As an actor who has been around in the industry for almost a decade and has the experience of theatre, music, film, television and a web series under her belt, it is still puzzling to comprehend what has prevented producers and directors from casting her in the lead and what stops her from getting meatier roles. “The audience wants to see a prince charming as their father, lover, brother and a fair and perfect-looking damsel in distress who they can picture as their wife, daughter-in-law, sister and mother. Casting decisions are made based on ratings that are (apparently) in sync with what the masses want; then the brands (advertisers) come in and the channel’s diktat ensues. 85 per cent of the industry is ruled by money, and creators only desire the ‘it buoy’ and the ‘it girl’. The remaining 15 per cent of the industry is working with actors like us, who are not the leads in any high profile commercial project. Unfortunately in our industry, no one really cares about your acting ability; they just care about your hierarchy in a drama, unless of course you’re playing the lead. 90 per cent of the leading characters I see on screen don’t have substance. I can’t just smile or just cry with a flat face for 35 episodes. We are living in a highly disposable era and I have seen people come and go before me, but I have stayed on because for me my craft comes above everything.”

Nagina, Jenaan’s most recent role in Six Sigma’s latest desi horror offering Neeli Zinda Hai, shows her levitating, shape-shifting and sorcerizing while being disguised as a spirit-spying domestic helper. Intriguing audiences even after her character died in the story, Jenaan shares she did have her fair share of concerns of being typecast before she took on the role. “I got three calls to play the role of a domestic helper (maasi) after I appeared as Nagina. I politely refused those offers trying to explain to them that I don’t have any problems playing the role of a maid on screen, even though Nagina is not even an actual maid, as long as my character has some significant contribution to give to the narrative and how it moves forward.”

Jenaan explains the mindset of serial creators. “The mindset here is that if someone is playing a supporting role, their performing abilities must be low, and they are inevitably rendered and denounced as a low-level supporting character by the industry. I’m here to act and I am an actor. I don’t even like using terms like ‘supporting actor’ or ‘character actor’, because at the end of the day you’re still acting and you’re an equally active storyteller. ”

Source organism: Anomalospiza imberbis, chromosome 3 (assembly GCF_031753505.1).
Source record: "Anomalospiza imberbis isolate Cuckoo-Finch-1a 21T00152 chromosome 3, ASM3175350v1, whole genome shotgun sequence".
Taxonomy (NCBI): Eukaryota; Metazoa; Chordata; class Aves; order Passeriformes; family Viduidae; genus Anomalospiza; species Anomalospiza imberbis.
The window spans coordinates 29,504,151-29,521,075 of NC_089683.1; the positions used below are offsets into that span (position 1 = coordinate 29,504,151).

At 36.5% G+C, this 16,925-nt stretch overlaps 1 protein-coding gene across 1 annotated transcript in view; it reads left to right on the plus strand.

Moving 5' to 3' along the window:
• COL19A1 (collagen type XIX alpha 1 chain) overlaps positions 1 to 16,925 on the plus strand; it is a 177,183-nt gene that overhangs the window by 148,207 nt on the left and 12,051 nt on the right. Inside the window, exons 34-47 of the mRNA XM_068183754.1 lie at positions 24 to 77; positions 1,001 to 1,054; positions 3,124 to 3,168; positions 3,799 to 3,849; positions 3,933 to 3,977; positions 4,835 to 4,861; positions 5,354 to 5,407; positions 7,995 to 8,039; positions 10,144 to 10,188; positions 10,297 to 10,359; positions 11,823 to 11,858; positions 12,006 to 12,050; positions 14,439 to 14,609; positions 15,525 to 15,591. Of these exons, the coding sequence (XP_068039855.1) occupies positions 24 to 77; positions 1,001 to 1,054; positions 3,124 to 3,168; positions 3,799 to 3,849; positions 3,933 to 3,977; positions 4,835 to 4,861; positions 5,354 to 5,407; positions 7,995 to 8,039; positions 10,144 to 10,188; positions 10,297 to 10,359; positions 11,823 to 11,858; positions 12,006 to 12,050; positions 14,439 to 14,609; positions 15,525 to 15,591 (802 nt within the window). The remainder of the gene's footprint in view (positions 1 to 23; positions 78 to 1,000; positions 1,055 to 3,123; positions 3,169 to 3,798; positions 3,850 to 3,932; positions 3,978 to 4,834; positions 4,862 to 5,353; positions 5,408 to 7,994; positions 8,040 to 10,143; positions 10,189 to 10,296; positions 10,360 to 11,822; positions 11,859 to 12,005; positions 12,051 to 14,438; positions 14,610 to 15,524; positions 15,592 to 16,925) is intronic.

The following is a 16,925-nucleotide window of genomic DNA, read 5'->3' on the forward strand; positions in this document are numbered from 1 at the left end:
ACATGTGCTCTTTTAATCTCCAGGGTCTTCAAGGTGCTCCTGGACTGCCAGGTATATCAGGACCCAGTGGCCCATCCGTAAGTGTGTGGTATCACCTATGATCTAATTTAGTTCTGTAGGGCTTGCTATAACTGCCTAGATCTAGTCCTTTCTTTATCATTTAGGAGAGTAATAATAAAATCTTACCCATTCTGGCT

Talking about her experience of working with a string of women directors, such as Marina Khan, Angeline Malik and Yasira Rizvi, Jenaan says she is looking forward to her next breakthrough television project titled Working Women. Scripted by the critically acclaimed playwright and screenwriter Bee Gul, and directed by Yasra Rizvi, it is first and foremost fascinating that a prime time television series is helmed by women not just on-screen but off-screen as well. And like the title, off-screen, it has five working women. The primary cast apart from Jenaan comprises Maria Wasti, Anoushay Abbasi, Faiza Gilani, Srha Asghar. “All women in the play are trying to break the regressive norms while balancing their personal and professional lives. It is for a new and upcoming channel, and there are a couple of days of shoot remaining so you can expect for the series to go on air probably at the end of the year.”

Jenaan Hussain is among the breed of actors who are more interested in improving their craft and the stories that are being told. Given her preceding performances, it looks like she, too, will be a part of the change-makers, and remembered for it as much as she will be for her roles.

Bio: Afreen is a professional creative writer and a multimedia artist with a special focus on TV, Film, Performing Arts and Pop Culture. She can be reached at

In conversation with Jenaan Hussain